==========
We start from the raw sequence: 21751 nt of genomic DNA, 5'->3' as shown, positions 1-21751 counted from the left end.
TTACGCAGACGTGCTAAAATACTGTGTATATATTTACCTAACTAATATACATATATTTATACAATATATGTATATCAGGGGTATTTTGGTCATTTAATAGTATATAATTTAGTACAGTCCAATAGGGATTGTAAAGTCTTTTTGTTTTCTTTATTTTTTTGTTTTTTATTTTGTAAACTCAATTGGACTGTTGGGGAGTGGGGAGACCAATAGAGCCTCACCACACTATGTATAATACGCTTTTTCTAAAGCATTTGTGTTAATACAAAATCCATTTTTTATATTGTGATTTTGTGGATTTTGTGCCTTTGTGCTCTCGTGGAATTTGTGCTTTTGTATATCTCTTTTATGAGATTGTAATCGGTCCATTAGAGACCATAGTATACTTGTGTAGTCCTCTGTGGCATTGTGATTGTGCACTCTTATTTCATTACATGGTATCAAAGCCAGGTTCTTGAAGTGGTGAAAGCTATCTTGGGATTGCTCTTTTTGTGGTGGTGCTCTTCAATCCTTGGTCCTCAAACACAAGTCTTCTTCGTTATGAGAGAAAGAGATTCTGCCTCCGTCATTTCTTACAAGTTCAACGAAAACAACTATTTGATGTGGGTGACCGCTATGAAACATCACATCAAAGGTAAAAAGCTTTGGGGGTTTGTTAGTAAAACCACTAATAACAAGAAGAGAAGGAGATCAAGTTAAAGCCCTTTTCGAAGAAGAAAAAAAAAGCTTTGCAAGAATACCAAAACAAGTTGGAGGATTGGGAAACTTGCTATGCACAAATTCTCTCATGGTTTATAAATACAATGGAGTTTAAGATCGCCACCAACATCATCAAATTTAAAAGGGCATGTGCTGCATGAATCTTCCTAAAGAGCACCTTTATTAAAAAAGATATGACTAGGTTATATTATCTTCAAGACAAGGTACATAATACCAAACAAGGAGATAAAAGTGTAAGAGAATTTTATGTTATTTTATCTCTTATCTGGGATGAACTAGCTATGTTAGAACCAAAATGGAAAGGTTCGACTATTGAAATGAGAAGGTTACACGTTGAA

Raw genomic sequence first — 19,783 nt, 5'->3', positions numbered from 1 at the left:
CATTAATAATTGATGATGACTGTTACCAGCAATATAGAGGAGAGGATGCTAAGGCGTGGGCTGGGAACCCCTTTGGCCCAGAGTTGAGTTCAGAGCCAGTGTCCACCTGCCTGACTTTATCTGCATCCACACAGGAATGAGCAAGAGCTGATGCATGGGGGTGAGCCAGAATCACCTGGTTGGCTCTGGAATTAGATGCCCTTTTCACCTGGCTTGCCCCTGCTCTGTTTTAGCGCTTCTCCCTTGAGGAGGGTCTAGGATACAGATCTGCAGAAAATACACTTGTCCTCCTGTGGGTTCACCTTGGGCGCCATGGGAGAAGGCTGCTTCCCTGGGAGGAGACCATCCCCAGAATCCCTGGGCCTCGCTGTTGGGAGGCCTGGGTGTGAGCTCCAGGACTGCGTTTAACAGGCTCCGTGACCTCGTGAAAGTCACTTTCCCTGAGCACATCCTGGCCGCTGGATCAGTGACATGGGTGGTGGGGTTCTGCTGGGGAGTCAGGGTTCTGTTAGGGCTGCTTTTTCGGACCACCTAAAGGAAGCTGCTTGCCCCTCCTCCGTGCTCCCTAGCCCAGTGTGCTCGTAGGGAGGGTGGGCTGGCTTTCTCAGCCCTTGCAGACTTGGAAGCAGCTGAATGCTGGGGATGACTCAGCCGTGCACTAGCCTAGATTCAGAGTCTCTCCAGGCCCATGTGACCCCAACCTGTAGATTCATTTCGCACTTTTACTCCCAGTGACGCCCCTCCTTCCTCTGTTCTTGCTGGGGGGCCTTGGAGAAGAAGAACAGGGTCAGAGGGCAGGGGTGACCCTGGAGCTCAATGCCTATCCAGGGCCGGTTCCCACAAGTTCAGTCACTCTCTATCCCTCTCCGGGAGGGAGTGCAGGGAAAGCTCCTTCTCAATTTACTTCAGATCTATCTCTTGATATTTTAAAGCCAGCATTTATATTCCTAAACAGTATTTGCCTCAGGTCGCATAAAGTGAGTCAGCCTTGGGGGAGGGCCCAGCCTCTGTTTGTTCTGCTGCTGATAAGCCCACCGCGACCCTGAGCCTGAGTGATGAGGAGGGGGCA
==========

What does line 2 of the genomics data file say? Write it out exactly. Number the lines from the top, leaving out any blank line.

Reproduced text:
TTACGCAGACGTGCTAAAATACTGTGTATATATTTACCTAACTAATATACATATATTTATACAATATATGTATATCAGGGGTATTTTGGTCATTTAATAGTATATAATTTAGTACAGTCCAATAGGGATTGTAAAGTCTTTTTGTTTTCTTTATTTTTTTGTTTTTTATTTTGTAAACTCAATTGGACTGTTGGGGAGTGGGGAGACCAATAGAGCCTCACCACACTATGTATAATACGCTTTTTCTAAAGCATTTGTGTTAATACAAAATCCATTTTTTATATTGTGATTTTGTGGATTTTGTGCCTTTGTGCTCTCGTGGAATTTGTGCTTTTGTATATCTCTTTTATGAGATTGTAATCGGTCCATTAGAGACCATAGTATACTTGTGTAGTCCTCTGTGGCATTGTGATTGTGCACTCTTATTTCATTACATGGTATCAAAGCCAGGTTCTTGAAGTGGTGAAAGCTATCTTGGGATTGCTCTTTTTGTGGTGGTGCTCTTCAATCCTTGGTCCTCAAACACAAGTCTTCTTCGTTATGAGAGAAAGAGATTCTGCCTCCGTCATTTCTTACAAGTTCAACGAAAACAACTATTTGATGTGGGTGACCGCTATGAAACATCACATCAAAGGTAAAAAGCTTTGGGGGTTTGTTAGTAAAACCACTAATAACAAGAAGAGAAGGAGATCAAGTTAAAGCCCTTTTCGAAGAAGAAAAAAAAAGCTTTGCAAGAATACCAAAACAAGTTGGAGGATTGGGAAACTTGCTATGCACAAATTCTCTCATGGTTTATAAATACAATGGAGTTTAAGATCGCCACCAACATCATCAAATTTAAAAGGGCATGTGCTGCATGAATCTTCCTAAAGAGCACCTTTATTAAAAAAGATATGACTAGGTTATATTATCTTCAAGACAAGGTACATAATACCAAACAAGGAGATAAAAGTGTAAGAGAATTTTATGTTATTTTATCTCTTATCTGGGATGAACTAGCTATGTTAGAACCAAAATGGAAAGGTTCGACTATTGAAATGAGAAGGTTACACGTTGAA